Bernanke: Nationalizing banks, if it's necessary, won't last long

McClatchy NewspapersFebruary 18, 2009 

WASHINGTON — Federal Reserve Chairman Ben Bernanke said Wednesday that there would be drawbacks to the federal government nationalizing banks and the Obama administration remained committed to "return them to private hands" quickly if nationalization became necessary.

"As a general rule, it's very challenging for governments to manage banks for a protracted period," Bernanke told a sold-out luncheon crowd at the National Press Club. "There is the additional problem if you have a government-run institution, you tend to lose their franchise value, and counterparties don't like to deal with you because they don't know your future.

"Whatever action would need to be taken at one point or another, there's a very strong commitment on the part of the administration to keep banks private and return them to private hands as quickly as possible."

Bernanke was responding to a question about whether he agreed with his predecessor Alan Greenspan, who told the Financial Times that it may be necessary to "temporarily nationalize some banks in order to facilitate a swift and orderly restructuring."

There's rising talk elsewhere that nationalizing banks could be the best way to rid them of toxic assets corroding their balance sheets. Sen. Lindsey Graham, R-S.C., told The Charlotte Observer this week that the government already has poured billions into banks with little to show for the economy.

A government takeover essentially could wipe out shareholders, which is one reason for the pressure on bank stocks.

Banks now are undergoing "stress tests" that Bernanke called a diagnostic tool to ensure their viability.

The review of major banks' assets and liabilities would assess "not only what is their true position but how would they do under a more stressful scenario in which the economy does worse even than we expect it to," he said.

"The purpose of that exercise is to try to determine how much more capital and other measures would be needed to ensure the banking system would be robust," Bernanke said.

The Federal Reserve issued a revised and gloomier 2009 economic outlook Wednesday and warned that there could be an "unusually gradual and prolonged" economic recovery from a deep global recession.

Steeper declines in housing, trade, industrial production, spending and employment rates "more than offset" an economic stimulus plan, said the Fed's Open Market Committee, which predicted that the economy would shrink by 0.5 percent to 1.3 percent this year and unemployment would rise to between 8.5 and 8.8 percent. "Financial markets continued to be strained overall, credit remained unusually tight for both households and businesses, and equity prices had fallen further," the Open Market Committee said in its report, taken from the minutes of its Jan. 27-28 meeting.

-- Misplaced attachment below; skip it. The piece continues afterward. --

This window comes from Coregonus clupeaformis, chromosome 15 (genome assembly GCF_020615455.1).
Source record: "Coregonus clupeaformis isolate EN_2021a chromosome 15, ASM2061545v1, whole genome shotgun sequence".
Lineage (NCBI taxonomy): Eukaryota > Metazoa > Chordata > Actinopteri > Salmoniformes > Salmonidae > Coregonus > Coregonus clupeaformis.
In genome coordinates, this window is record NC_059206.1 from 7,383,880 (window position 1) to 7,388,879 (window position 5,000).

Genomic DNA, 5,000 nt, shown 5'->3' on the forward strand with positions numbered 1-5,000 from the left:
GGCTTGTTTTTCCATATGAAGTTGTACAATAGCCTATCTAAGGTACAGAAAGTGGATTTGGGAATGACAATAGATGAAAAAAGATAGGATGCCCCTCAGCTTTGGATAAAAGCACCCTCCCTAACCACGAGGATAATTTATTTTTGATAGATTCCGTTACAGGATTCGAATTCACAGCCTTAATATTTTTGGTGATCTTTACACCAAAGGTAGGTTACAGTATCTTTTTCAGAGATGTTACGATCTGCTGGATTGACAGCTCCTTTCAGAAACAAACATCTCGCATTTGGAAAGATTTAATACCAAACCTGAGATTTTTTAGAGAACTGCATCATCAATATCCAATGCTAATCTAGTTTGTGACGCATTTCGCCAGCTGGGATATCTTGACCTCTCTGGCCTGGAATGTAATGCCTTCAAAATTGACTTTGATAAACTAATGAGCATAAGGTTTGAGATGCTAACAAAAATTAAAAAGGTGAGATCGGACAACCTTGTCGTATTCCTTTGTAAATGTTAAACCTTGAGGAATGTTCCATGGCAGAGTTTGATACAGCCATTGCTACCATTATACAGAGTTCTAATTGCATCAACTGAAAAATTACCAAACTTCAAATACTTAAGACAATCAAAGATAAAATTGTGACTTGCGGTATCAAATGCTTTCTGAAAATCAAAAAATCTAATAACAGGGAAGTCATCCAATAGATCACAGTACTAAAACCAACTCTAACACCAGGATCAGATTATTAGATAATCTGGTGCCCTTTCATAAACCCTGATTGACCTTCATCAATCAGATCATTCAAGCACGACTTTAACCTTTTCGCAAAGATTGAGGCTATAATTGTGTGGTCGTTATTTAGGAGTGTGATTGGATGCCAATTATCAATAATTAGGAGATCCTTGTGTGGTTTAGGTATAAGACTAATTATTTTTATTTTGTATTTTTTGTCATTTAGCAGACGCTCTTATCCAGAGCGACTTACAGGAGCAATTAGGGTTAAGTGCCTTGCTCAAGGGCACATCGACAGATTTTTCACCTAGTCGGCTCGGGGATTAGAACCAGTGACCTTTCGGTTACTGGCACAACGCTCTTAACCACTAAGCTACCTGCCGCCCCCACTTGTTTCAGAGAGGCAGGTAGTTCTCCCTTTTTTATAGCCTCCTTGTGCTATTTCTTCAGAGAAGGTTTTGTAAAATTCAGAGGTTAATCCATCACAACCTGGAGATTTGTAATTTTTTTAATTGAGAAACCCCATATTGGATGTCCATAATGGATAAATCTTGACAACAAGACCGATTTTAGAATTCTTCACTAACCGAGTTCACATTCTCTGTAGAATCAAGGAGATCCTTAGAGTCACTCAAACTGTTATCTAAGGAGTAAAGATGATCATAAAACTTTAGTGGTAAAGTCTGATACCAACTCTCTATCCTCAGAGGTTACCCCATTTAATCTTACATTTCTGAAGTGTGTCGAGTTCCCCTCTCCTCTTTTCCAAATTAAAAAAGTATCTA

When Bernanke was asked Wednesday what would trigger more government involvement or, alternately, allowing a bank to fail, he said that the details would be up to the Treasury Department.

"Clearly, what we want to do is assure ourselves that under stressed conditions, conditions worse than current conditions, that banks have adequate capital, adequate financing, to not only be stable but also to lend and contribute to economic recovery," he said.

Industry analysts already are handicapping the banks' need for further government intervention.

Christopher Whalen, a co-founder of the research firm Institutional Risk Analytics, said that he ordered the candidates for nationalization this way: Citigroup Inc., Bank of America, JPMorgan Chase & Co. and Wells Fargo & Co. In particular, he said, the government needs to say what it's going to do with Citi before first-quarter earnings are reported in April.

"The U.S. government," Whalen said in a note Wednesday, "must be willing to lead by example to show that there really is only one way to restore confidence in zombie banks: Use receivership to wipe out the common and preferred shareholders, conserve the deposits and sell the good assets to new investors, and then restructure the remaining operations of the bank to maximize recovery to the bondholders and other creditors."

Among the concerns prompting nationalization talk is the need to pump even more capital into the banking system to protect against further losses. Another argument is that some banks already could be technically insolvent because their assets are worth less than their liabilities.

With this as a concern, banks may be less likely to shed toxic assets, prolonging the shakeout in the housing market and discouraging new loans. That was a problem in Japan during its "lost decade" in the 1990s.

One possible solution that's gaining attention is the "Swedish model" of nationalization employed by that country's government during an economic crisis in the early 1990s. After taking over some of the institutions, the government placed troubled assets in a so-called bad bank and sold them as the economy recovered. The liquidation was completed by 1997 and taxpayers got back more than half the initial capital invested, according to a Cleveland Federal Reserve Bank study.

(Rothacker reports for The Charlotte Observer.)


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